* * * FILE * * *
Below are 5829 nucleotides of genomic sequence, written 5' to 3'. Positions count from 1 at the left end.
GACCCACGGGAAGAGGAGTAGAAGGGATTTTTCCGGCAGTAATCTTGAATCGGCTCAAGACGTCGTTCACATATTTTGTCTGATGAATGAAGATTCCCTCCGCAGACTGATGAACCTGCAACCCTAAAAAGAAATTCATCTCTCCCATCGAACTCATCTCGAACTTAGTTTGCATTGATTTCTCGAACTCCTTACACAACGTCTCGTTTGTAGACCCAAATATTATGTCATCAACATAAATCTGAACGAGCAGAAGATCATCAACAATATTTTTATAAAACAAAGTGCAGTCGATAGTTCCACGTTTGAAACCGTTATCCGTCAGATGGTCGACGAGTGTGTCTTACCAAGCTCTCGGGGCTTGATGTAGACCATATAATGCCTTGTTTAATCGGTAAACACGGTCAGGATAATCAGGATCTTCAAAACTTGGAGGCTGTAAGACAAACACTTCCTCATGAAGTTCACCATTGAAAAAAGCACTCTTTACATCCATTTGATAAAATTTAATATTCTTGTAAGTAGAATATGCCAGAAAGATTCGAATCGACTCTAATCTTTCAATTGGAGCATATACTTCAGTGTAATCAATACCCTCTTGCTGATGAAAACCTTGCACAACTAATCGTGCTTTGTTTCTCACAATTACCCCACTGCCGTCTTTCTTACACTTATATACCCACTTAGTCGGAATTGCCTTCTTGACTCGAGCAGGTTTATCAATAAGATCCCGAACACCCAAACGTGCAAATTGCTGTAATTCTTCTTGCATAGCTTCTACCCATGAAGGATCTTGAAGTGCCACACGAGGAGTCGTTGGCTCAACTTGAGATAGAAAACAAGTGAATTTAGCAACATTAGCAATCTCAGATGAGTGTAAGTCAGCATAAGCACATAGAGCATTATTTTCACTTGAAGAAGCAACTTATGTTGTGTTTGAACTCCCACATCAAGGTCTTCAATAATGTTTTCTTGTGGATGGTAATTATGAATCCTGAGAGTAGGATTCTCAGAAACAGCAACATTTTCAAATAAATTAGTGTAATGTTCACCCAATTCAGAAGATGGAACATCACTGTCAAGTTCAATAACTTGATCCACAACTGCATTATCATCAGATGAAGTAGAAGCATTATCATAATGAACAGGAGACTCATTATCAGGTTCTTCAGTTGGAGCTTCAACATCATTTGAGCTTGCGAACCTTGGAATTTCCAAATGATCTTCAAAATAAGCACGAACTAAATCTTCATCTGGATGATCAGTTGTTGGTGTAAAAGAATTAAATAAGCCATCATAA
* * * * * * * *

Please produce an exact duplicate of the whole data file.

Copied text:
Below are 5829 nucleotides of genomic sequence, written 5' to 3'. Positions count from 1 at the left end.
GACCCACGGGAAGAGGAGTAGAAGGGATTTTTCCGGCAGTAATCTTGAATCGGCTCAAGACGTCGTTCACATATTTTGTCTGATGAATGAAGATTCCCTCCGCAGACTGATGAACCTGCAACCCTAAAAAGAAATTCATCTCTCCCATCGAACTCATCTCGAACTTAGTTTGCATTGATTTCTCGAACTCCTTACACAACGTCTCGTTTGTAGACCCAAATATTATGTCATCAACATAAATCTGAACGAGCAGAAGATCATCAACAATATTTTTATAAAACAAAGTGCAGTCGATAGTTCCACGTTTGAAACCGTTATCCGTCAGATGGTCGACGAGTGTGTCTTACCAAGCTCTCGGGGCTTGATGTAGACCATATAATGCCTTGTTTAATCGGTAAACACGGTCAGGATAATCAGGATCTTCAAAACTTGGAGGCTGTAAGACAAACACTTCCTCATGAAGTTCACCATTGAAAAAAGCACTCTTTACATCCATTTGATAAAATTTAATATTCTTGTAAGTAGAATATGCCAGAAAGATTCGAATCGACTCTAATCTTTCAATTGGAGCATATACTTCAGTGTAATCAATACCCTCTTGCTGATGAAAACCTTGCACAACTAATCGTGCTTTGTTTCTCACAATTACCCCACTGCCGTCTTTCTTACACTTATATACCCACTTAGTCGGAATTGCCTTCTTGACTCGAGCAGGTTTATCAATAAGATCCCGAACACCCAAACGTGCAAATTGCTGTAATTCTTCTTGCATAGCTTCTACCCATGAAGGATCTTGAAGTGCCACACGAGGAGTCGTTGGCTCAACTTGAGATAGAAAACAAGTGAATTTAGCAACATTAGCAATCTCAGATGAGTGTAAGTCAGCATAAGCACATAGAGCATTATTTTCACTTGAAGAAGCAACTTATGTTGTGTTTGAACTCCCACATCAAGGTCTTCAATAATGTTTTCTTGTGGATGGTAATTATGAATCCTGAGAGTAGGATTCTCAGAAACAGCAACATTTTCAAATAAATTAGTGTAATGTTCACCCAATTCAGAAGATGGAACATCACTGTCAAGTTCAATAACTTGATCCACAACTGCATTATCATCAGATGAAGTAGAAGCATTATCATAATGAACAGGAGACTCATTATCAGGTTCTTCAGTTGGAGCTTCAACATCATTTGAGCTTGCGAACCTTGGAATTTCCAAATGATCTTCAAAATAAGCACGAACTAAATCTTCATCTGGATGATCAGTTGTTGGTGTAAAAGAATTAAATAAGCCATCATAA